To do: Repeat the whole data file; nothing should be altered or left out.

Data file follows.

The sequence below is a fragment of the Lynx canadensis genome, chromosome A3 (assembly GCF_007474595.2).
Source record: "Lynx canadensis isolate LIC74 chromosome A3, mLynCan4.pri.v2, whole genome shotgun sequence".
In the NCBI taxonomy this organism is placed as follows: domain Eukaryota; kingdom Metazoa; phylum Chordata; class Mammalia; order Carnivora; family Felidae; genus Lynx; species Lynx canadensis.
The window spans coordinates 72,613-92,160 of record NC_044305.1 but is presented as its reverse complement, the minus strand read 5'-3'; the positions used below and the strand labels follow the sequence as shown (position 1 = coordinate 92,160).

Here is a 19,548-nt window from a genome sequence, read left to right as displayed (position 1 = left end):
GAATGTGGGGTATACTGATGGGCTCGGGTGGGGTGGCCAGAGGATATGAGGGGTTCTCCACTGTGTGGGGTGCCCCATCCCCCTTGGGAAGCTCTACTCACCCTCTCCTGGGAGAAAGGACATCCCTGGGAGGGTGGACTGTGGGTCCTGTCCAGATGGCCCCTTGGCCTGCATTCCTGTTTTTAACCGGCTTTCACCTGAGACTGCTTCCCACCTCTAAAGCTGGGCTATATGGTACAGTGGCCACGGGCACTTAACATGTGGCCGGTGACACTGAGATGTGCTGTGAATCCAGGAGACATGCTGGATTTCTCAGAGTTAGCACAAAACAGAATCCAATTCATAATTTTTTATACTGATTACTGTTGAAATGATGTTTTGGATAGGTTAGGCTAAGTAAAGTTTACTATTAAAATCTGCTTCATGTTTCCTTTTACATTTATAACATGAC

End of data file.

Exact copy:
The sequence below is a fragment of the Lynx canadensis genome, chromosome A3 (assembly GCF_007474595.2).
Source record: "Lynx canadensis isolate LIC74 chromosome A3, mLynCan4.pri.v2, whole genome shotgun sequence".
In the NCBI taxonomy this organism is placed as follows: domain Eukaryota; kingdom Metazoa; phylum Chordata; class Mammalia; order Carnivora; family Felidae; genus Lynx; species Lynx canadensis.
The window spans coordinates 72,613-92,160 of record NC_044305.1 but is presented as its reverse complement, the minus strand read 5'-3'; the positions used below and the strand labels follow the sequence as shown (position 1 = coordinate 92,160).

Here is a 19,548-nt window from a genome sequence, read left to right as displayed (position 1 = left end):
GAATGTGGGGTATACTGATGGGCTCGGGTGGGGTGGCCAGAGGATATGAGGGGTTCTCCACTGTGTGGGGTGCCCCATCCCCCTTGGGAAGCTCTACTCACCCTCTCCTGGGAGAAAGGACATCCCTGGGAGGGTGGACTGTGGGTCCTGTCCAGATGGCCCCTTGGCCTGCATTCCTGTTTTTAACCGGCTTTCACCTGAGACTGCTTCCCACCTCTAAAGCTGGGCTATATGGTACAGTGGCCACGGGCACTTAACATGTGGCCGGTGACACTGAGATGTGCTGTGAATCCAGGAGACATGCTGGATTTCTCAGAGTTAGCACAAAACAGAATCCAATTCATAATTTTTTATACTGATTACTGTTGAAATGATGTTTTGGATAGGTTAGGCTAAGTAAAGTTTACTATTAAAATCTGCTTCATGTTTCCTTTTACATTTATAACATGAC